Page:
Duggan defends 'vigorous' demolition practices amid soil concerns
Detroit — Mayor Mike Duggan on Wednesday defended the "vigorous" practices of the city's demolition program in the wake of concerns over whether some of the dirt used to fill holes might have been contaminated.
Duggan's defense comes after a federal watchdog agency issued a new round of subpoenas last month to certain demolition contractors as part of an ongoing criminal investigation into the city's federally funded blight elimination work.
"No city agency has been subpoenaed over the dirt because the city agencies have been vigorous from day one," Duggan told The Detroit News. "We have cooperated with every single investigation, and we feel very good about where the program stands today."
The City Council's second in command, Mary Sheffield, put out a call Tuesday to have the U.S. House Oversight and Reform Committee convene a congressional hearing, citing a Detroit Free Press report that raised the possibility that dirt being used to fill holes under the program may have been from contaminated or unverified sources, including soils from the recent reconstruction of Interstate 96 in western Wayne County.
Sheffield argues that transparency is lacking in the program that's been the subject of multiple local, state and federal reviews since fall 2015 after concerns were raised over bidding practices and soaring costs.
The Detroit Land Bank Authority oversees the blight elimination effort along with the Detroit Building Authority. Nearly 17,000 blighted homes have been demolished under the program since May 2014.
Sheffield said she worries there are not enough controls in place to properly monitor the soil used in the program. But Duggan said the claim is political and the building authority banned the use of dirt from the I-96 project.
A letter sent to U.S. Reps. Rashida Tlaib, D-Detroit, and Brenda Lawrence, D-Southfield, from Sheffield notes the program has been "mired in controversy since its inception" and it's led to "anxiety, uncertainty, and a lack of transparency for the community."
Tlaib in response said she and her team take the request "very seriously" and "it's critical that we ensure the public's trust."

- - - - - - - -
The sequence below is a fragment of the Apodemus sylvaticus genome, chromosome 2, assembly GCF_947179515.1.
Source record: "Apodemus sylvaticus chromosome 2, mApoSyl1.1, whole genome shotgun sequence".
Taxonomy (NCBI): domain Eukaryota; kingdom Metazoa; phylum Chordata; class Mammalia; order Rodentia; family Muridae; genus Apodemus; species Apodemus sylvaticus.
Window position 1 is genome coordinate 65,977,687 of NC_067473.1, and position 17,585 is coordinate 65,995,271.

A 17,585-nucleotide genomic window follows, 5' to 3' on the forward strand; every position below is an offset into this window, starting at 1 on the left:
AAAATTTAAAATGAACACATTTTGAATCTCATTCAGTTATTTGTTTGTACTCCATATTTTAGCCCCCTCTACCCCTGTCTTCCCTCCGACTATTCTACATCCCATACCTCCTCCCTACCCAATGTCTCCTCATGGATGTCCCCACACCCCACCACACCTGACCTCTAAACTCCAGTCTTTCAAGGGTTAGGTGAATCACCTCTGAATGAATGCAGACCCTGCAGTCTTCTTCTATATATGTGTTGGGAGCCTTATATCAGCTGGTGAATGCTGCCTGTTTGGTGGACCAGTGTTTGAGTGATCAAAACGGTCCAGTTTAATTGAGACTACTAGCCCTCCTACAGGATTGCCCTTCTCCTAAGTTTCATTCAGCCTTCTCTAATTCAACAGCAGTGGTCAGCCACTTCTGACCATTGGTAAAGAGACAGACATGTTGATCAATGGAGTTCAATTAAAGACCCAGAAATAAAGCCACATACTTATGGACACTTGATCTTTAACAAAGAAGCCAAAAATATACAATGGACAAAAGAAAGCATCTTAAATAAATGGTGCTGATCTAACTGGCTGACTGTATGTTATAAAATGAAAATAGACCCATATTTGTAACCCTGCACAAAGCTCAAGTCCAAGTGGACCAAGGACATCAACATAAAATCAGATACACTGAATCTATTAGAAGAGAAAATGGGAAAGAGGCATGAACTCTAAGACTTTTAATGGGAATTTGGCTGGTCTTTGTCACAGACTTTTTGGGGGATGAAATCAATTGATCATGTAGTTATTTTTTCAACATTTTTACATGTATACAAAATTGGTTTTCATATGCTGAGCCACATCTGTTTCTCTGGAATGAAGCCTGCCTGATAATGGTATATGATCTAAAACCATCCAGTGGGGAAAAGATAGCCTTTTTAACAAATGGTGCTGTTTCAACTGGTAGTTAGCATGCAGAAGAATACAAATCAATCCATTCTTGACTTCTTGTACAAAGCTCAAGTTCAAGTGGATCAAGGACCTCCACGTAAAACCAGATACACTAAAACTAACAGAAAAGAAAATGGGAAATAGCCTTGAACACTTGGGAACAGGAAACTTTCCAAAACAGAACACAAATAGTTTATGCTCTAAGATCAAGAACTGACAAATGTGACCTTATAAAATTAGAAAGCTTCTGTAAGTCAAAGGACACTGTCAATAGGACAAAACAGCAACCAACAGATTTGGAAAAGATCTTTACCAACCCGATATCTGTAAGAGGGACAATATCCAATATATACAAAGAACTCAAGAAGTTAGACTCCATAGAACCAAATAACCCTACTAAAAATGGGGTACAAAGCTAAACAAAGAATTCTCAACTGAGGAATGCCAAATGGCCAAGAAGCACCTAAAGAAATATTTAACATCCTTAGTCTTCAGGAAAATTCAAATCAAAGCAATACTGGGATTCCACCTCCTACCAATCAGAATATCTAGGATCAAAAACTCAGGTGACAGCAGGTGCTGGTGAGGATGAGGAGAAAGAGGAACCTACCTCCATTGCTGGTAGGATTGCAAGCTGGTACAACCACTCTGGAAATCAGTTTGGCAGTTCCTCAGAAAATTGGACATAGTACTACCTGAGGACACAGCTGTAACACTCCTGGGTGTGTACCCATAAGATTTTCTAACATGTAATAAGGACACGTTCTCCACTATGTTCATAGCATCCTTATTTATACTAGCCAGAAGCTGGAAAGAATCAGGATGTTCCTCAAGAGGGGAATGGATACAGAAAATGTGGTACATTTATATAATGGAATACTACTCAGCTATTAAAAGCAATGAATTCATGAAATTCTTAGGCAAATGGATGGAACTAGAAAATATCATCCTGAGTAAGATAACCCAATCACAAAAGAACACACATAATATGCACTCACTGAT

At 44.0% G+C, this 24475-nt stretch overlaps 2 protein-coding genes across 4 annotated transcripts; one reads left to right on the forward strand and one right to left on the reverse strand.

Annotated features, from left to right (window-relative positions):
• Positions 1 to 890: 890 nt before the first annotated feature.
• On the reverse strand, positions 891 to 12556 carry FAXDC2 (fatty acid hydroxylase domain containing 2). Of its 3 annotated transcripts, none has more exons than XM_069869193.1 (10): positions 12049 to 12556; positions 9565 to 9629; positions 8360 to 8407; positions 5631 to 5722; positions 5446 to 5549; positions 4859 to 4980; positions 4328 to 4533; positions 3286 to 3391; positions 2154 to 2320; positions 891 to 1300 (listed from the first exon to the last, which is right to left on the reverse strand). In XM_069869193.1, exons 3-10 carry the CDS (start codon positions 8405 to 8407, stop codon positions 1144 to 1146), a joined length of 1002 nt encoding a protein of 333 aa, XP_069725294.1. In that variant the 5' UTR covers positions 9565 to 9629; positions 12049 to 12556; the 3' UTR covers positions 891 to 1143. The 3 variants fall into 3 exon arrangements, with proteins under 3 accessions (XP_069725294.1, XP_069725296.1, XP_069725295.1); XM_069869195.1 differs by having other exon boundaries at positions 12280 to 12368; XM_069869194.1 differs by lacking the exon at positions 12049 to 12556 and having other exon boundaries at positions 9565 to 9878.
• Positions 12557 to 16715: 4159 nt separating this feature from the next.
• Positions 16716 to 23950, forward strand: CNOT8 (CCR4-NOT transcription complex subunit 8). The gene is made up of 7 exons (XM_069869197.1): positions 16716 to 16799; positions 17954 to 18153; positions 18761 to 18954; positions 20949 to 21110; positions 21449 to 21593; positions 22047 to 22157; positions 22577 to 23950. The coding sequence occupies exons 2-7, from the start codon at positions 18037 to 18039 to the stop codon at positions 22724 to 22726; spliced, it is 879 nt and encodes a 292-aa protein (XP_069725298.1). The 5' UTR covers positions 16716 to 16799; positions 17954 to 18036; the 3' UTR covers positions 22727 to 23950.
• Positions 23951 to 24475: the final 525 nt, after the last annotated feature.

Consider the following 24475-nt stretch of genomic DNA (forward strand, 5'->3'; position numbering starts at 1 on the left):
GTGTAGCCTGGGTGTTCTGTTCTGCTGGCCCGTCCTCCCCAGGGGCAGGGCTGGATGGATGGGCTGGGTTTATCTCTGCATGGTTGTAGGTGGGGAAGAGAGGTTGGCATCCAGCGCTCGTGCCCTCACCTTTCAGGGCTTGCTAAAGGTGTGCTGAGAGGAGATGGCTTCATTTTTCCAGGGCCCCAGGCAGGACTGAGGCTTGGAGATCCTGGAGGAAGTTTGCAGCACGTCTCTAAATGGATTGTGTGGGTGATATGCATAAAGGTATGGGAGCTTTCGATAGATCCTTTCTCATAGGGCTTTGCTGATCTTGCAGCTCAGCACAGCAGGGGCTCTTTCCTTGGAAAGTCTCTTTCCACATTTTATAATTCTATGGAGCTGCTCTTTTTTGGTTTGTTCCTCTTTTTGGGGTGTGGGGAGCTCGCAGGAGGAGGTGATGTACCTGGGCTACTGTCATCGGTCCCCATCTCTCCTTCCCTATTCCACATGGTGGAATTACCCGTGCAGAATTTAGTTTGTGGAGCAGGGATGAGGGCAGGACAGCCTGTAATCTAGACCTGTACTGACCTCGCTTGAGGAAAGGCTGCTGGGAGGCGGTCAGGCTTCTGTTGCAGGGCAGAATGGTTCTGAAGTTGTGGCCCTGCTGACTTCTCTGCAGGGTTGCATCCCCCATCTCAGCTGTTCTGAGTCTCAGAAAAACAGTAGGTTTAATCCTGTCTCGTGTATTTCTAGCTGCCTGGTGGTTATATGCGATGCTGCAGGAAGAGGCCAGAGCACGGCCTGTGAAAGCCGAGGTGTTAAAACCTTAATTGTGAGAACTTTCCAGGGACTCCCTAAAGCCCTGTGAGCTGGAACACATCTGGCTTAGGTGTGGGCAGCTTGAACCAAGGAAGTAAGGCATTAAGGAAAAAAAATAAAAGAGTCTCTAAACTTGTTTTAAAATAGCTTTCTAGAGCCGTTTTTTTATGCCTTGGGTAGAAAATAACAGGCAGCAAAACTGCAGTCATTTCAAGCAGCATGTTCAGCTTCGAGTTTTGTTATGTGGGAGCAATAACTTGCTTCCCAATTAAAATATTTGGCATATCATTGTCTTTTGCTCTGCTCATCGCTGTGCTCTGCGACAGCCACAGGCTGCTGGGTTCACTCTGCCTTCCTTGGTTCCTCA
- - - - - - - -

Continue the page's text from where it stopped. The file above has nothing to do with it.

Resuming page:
Lawrence said credible proof that demolition sites have used contaminated soil "must be addressed at all levels of government."
"Detroiters deserve to know that their public heath and safety are at the forefront of ongoing work in their communities," she said in a statement. "Anything less is unacceptable."
Lawrence said she'll continue to reach out to local, state and federal officials to "make sure that concerns raised by the citizens of Detroit are properly addressed.”
The Michigan Department of Environmental Quality in a statement late Wednesday said it's "working with the federal agencies investigating the city's demolition program."
The DEQ notes that the state's Environmental Remediation law sets criteria for the relocation of soil. Contaminated soil cannot be relocated to uncontaminated sites.
Brian Farkas, director of special projects for the building authority, has said contractors must perform sampling and analysis of materials that come from sources that may exceed state criteria for residential use.
Sampling results, he said, influenced the building authority's decision to prohibit the use of soils from certain projects, including the I-96 construction project.
"I-96 dirt was categorically barred at the outset as a source of dirt for the city’s residential demolition program," Farkas said. "Every contractor was made aware of that and have had to submit documentation verifying the source of the fill material they use on every demolition."
The DEQ reviewed that data and noted that it appears "these soils were contaminated with salt from road deicing."